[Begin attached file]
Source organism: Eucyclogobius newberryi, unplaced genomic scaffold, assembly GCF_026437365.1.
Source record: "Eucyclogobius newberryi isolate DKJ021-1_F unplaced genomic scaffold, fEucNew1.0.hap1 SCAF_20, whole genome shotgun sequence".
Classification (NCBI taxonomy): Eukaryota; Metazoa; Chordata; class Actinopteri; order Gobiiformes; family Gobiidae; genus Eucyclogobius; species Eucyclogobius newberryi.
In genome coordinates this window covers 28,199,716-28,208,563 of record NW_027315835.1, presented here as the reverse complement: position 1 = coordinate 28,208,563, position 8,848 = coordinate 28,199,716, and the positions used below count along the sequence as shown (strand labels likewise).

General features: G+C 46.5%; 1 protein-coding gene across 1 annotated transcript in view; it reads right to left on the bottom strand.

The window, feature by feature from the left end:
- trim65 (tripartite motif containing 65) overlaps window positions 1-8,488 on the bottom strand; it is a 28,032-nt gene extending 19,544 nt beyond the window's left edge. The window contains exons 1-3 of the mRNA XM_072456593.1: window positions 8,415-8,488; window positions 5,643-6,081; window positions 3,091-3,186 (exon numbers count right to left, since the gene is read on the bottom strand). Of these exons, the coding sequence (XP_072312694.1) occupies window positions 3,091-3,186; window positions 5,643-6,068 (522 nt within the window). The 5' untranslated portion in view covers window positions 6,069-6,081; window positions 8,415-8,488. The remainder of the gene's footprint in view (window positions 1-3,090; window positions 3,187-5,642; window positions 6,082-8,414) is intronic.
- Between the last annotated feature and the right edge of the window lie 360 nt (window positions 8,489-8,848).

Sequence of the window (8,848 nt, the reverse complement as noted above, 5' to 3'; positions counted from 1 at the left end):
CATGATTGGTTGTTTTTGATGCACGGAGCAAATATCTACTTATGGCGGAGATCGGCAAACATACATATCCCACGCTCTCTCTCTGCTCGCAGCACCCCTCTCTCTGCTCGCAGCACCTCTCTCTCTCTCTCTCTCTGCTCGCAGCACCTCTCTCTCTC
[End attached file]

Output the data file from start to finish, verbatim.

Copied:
Source organism: Eucyclogobius newberryi, unplaced genomic scaffold, assembly GCF_026437365.1.
Source record: "Eucyclogobius newberryi isolate DKJ021-1_F unplaced genomic scaffold, fEucNew1.0.hap1 SCAF_20, whole genome shotgun sequence".
Classification (NCBI taxonomy): Eukaryota; Metazoa; Chordata; class Actinopteri; order Gobiiformes; family Gobiidae; genus Eucyclogobius; species Eucyclogobius newberryi.
In genome coordinates this window covers 28,199,716-28,208,563 of record NW_027315835.1, presented here as the reverse complement: position 1 = coordinate 28,208,563, position 8,848 = coordinate 28,199,716, and the positions used below count along the sequence as shown (strand labels likewise).

General features: G+C 46.5%; 1 protein-coding gene across 1 annotated transcript in view; it reads right to left on the bottom strand.

The window, feature by feature from the left end:
- trim65 (tripartite motif containing 65) overlaps window positions 1-8,488 on the bottom strand; it is a 28,032-nt gene extending 19,544 nt beyond the window's left edge. The window contains exons 1-3 of the mRNA XM_072456593.1: window positions 8,415-8,488; window positions 5,643-6,081; window positions 3,091-3,186 (exon numbers count right to left, since the gene is read on the bottom strand). Of these exons, the coding sequence (XP_072312694.1) occupies window positions 3,091-3,186; window positions 5,643-6,068 (522 nt within the window). The 5' untranslated portion in view covers window positions 6,069-6,081; window positions 8,415-8,488. The remainder of the gene's footprint in view (window positions 1-3,090; window positions 3,187-5,642; window positions 6,082-8,414) is intronic.
- Between the last annotated feature and the right edge of the window lie 360 nt (window positions 8,489-8,848).

Sequence of the window (8,848 nt, the reverse complement as noted above, 5' to 3'; positions counted from 1 at the left end):
CATGATTGGTTGTTTTTGATGCACGGAGCAAATATCTACTTATGGCGGAGATCGGCAAACATACATATCCCACGCTCTCTCTCTGCTCGCAGCACCCCTCTCTCTGCTCGCAGCACCTCTCTCTCTCTCTCTCTCTGCTCGCAGCACCTCTCTCTCTC